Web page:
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Today's News

  • In recovery: Rescued dogs on the mend

    The 240 animals confiscated Dec. 12 from a puppy mill/hoarding situation on Allyson Lane in rural Campbellsburg have all found refuge with foster homes, veterinarians and animal rescue groups in the region, according to Henry County Animal Control Officer Dan Flinkfelt.

    So far, the majority of the animals have survived. Two cats that were removed from the property died in transit; one was euthanized after it tested positive for feline leukemia, a deadly, incurable and highly contagious disease.

  • Second-round shelter bids rejected

    Henry and Trimble County officials working together to build a new animal shelter were unpleasantly surprised Thursday, Dec. 15, when a second round of bids for the project came in at least $100,000 higher than the amount the counties have budgeted.

    The counties hope to build the 2,100-square-foot, cement block structure for $250,000 on land donated to Trimble County by Republic Services, owners of the Valley View Landfill.

  • Home for the Holidays

    While the Henry County Animal Shelter has been dealing with finding rescues and foster homes for the 240 animals confiscated from an alleged puppy mill in Campbellsburg last week, Animal Control Officer Dan Flinkfelt wants to remind area residents that he and his staff are still handling the routine tasks of running the facility.

    “We’re still spaying and neutering, and still doing everything we need to do” to operate the shelter, as well as going out on calls, as well as dealing with the overwhelming number of animals that were confiscated.

  • 12 days of holiday tips

    Here are some tips to help over the holidays and if you want more information go online to the government websites listed.

    Celebrate on a budget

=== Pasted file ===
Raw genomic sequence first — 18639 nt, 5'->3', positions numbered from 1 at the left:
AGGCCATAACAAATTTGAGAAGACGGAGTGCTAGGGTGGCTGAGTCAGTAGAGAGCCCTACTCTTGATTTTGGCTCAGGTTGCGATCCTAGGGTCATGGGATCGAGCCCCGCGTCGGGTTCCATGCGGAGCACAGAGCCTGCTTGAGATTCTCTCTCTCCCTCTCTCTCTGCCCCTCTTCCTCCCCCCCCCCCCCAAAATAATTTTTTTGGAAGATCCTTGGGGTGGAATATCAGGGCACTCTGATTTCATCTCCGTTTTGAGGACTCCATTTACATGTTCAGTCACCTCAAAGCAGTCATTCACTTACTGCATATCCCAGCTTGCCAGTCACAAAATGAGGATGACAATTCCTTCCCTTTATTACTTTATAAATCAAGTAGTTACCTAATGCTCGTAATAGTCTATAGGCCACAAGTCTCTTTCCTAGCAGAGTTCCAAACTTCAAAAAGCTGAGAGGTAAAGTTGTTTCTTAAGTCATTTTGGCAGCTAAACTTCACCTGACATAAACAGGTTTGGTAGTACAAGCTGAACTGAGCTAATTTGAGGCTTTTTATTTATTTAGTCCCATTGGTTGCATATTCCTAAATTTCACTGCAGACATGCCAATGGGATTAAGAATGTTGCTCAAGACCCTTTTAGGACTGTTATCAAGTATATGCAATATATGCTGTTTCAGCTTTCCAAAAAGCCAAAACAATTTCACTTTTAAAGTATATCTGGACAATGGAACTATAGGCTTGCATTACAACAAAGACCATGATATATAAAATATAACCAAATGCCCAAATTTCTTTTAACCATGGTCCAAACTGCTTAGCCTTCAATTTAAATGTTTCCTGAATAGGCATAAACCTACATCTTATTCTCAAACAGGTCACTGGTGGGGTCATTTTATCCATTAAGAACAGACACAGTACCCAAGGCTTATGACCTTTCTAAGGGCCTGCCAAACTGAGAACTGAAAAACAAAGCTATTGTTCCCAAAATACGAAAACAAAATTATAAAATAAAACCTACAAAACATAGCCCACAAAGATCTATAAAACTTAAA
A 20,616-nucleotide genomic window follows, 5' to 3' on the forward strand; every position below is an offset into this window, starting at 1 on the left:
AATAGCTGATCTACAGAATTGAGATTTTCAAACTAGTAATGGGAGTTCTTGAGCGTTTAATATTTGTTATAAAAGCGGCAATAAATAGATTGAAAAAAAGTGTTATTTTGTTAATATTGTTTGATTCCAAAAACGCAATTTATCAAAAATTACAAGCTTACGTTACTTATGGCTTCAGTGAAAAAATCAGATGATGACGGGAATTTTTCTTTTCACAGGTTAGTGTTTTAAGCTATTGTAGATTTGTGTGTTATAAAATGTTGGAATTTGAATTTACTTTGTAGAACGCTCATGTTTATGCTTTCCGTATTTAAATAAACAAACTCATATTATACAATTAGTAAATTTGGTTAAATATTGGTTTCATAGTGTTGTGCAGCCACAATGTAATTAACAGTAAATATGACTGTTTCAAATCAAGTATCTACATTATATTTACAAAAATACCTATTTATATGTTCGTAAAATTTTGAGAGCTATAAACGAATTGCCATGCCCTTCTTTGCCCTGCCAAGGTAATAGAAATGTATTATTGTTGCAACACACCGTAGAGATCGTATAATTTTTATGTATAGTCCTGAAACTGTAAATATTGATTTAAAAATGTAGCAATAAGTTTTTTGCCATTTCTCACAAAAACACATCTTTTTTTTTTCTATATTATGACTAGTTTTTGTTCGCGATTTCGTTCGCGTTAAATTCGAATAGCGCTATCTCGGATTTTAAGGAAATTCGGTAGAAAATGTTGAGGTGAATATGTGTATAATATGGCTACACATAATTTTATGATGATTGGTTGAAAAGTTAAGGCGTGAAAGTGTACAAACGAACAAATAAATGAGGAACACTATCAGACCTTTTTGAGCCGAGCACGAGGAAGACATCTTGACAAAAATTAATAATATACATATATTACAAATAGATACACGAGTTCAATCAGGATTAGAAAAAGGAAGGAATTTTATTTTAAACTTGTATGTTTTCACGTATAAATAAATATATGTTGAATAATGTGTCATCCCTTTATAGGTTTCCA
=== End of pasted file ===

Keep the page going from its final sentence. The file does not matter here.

The holidays can be expensive, but you don’t have to break the bank to celebrate. Taking a few minutes to plan your holiday spending can help you avoid taking on debt. Start by creating a holiday spending plan, keep track of what you spend, avoid impulse purchases, and leave the credit cards at home.  www.consumerfinance.gov/plan-your-spending-to-avoid-holiday-debt/

  • One acre at a time

    Nearly all Henry County landowners have some portion of their land in trees.  This wooded portion can be just a fraction of an acre here or there, or it may be a sizeable area consisting of dozens or even hundreds of acres.   In fact, Henry County is nearly 25 percent covered in woodlands, with uses covering the gamut from wasteland to recreation to well managed timber.

  • Count the benefits of buying local

    When shopping runs you ragged, and you think there is no end to the trips to the Big City,” stop and think about the fact that Henry County has many good businesses that may offer just what you need without the hassle. 

    While we all realize we need more businesses to offer the items you cannot purchase here, we should remember to help our current businesses stay in the community.

    Why shop Henry County? Let us count the ways…

  • County jobless rate drops below 8% for second month this year

    Unemployment rates fell in 99 Kentucky counties between October 2010 and October 2011, while 20 county rates increased and one county remained the same, according to the Kentucky Office of Employment and Training, an agency of the Kentucky Education and Workforce Development Cabinet.  
    Woodford County recorded the lowest jobless rate in the Commonwealth at 6.4 percent.

  • Hatfields are the real McCoy

    It is always exciting to have a new business come to Henry County.  Hatfield Media recently opened in New Castle, and they can do just about anything you might need to promote your business.
    Did you ever wish you could have your own website with online broadcasting for special events in high definition?

  • Foul trouble, mistakes cost Warriors 2 games

    Uncharacteristic turnovers and foul trouble plagued the Eminence Warriors in a rough, two-loss week.

    On Dec. 13, the Warriors hosted Berea in a game that was close to the end. But fouls sent Brandon Mitchell and Daishon Moore to the bench, and Berea to the charity stripe to seal the win.

    But the game started well for the Warriors, who dominated Berea early. “We were up 14-5 in the first quarter,” head coach Chris Nethery said.

  • Cats turn on the pressure against Panthers

    Austin Dunn coolly released the ball, with a Carroll County defender hot on his heels. Fired from behind the 3-point-line, the ball hit its target.

    The crowd, and Dunn, went nuts, screaming and roaring as the Wildcats clawed their way back from an early deficit.

    It was his third 3-point shot in a row, and part of a second-quarter surge that helped the Wildcats beat the Panthers 69-51 last week.